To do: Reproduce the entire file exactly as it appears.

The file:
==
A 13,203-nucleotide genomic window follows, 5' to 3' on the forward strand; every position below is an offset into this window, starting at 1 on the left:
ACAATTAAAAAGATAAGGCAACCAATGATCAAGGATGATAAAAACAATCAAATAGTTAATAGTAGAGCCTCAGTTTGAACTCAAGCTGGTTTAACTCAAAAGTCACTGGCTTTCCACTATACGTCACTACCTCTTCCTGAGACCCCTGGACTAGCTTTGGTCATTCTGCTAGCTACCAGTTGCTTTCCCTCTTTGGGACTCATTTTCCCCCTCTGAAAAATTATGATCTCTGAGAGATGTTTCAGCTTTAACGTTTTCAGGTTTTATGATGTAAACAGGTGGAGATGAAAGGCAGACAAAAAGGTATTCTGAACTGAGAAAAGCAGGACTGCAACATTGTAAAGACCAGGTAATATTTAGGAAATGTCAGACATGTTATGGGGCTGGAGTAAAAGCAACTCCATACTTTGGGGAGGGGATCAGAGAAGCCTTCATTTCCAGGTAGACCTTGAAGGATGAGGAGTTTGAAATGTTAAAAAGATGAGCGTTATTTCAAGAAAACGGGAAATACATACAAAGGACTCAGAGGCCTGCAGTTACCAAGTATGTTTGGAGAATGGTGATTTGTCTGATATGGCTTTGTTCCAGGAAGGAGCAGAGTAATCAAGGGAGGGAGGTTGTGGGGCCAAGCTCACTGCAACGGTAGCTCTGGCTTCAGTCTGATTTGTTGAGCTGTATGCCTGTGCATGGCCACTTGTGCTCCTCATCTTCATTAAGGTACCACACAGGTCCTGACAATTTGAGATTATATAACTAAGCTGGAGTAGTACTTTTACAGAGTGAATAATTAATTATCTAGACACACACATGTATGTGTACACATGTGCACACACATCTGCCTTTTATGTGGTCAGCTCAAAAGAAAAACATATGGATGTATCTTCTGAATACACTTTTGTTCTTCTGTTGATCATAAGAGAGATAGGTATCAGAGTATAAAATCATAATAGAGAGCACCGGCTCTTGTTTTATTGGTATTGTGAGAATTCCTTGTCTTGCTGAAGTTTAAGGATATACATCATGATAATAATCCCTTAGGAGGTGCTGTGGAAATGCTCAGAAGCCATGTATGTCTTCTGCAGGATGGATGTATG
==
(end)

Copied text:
A 13,203-nucleotide genomic window follows, 5' to 3' on the forward strand; every position below is an offset into this window, starting at 1 on the left:
ACAATTAAAAAGATAAGGCAACCAATGATCAAGGATGATAAAAACAATCAAATAGTTAATAGTAGAGCCTCAGTTTGAACTCAAGCTGGTTTAACTCAAAAGTCACTGGCTTTCCACTATACGTCACTACCTCTTCCTGAGACCCCTGGACTAGCTTTGGTCATTCTGCTAGCTACCAGTTGCTTTCCCTCTTTGGGACTCATTTTCCCCCTCTGAAAAATTATGATCTCTGAGAGATGTTTCAGCTTTAACGTTTTCAGGTTTTATGATGTAAACAGGTGGAGATGAAAGGCAGACAAAAAGGTATTCTGAACTGAGAAAAGCAGGACTGCAACATTGTAAAGACCAGGTAATATTTAGGAAATGTCAGACATGTTATGGGGCTGGAGTAAAAGCAACTCCATACTTTGGGGAGGGGATCAGAGAAGCCTTCATTTCCAGGTAGACCTTGAAGGATGAGGAGTTTGAAATGTTAAAAAGATGAGCGTTATTTCAAGAAAACGGGAAATACATACAAAGGACTCAGAGGCCTGCAGTTACCAAGTATGTTTGGAGAATGGTGATTTGTCTGATATGGCTTTGTTCCAGGAAGGAGCAGAGTAATCAAGGGAGGGAGGTTGTGGGGCCAAGCTCACTGCAACGGTAGCTCTGGCTTCAGTCTGATTTGTTGAGCTGTATGCCTGTGCATGGCCACTTGTGCTCCTCATCTTCATTAAGGTACCACACAGGTCCTGACAATTTGAGATTATATAACTAAGCTGGAGTAGTACTTTTACAGAGTGAATAATTAATTATCTAGACACACACATGTATGTGTACACATGTGCACACACATCTGCCTTTTATGTGGTCAGCTCAAAAGAAAAACATATGGATGTATCTTCTGAATACACTTTTGTTCTTCTGTTGATCATAAGAGAGATAGGTATCAGAGTATAAAATCATAATAGAGAGCACCGGCTCTTGTTTTATTGGTATTGTGAGAATTCCTTGTCTTGCTGAAGTTTAAGGATATACATCATGATAATAATCCCTTAGGAGGTGCTGTGGAAATGCTCAGAAGCCATGTATGTCTTCTGCAGGATGGATGTATG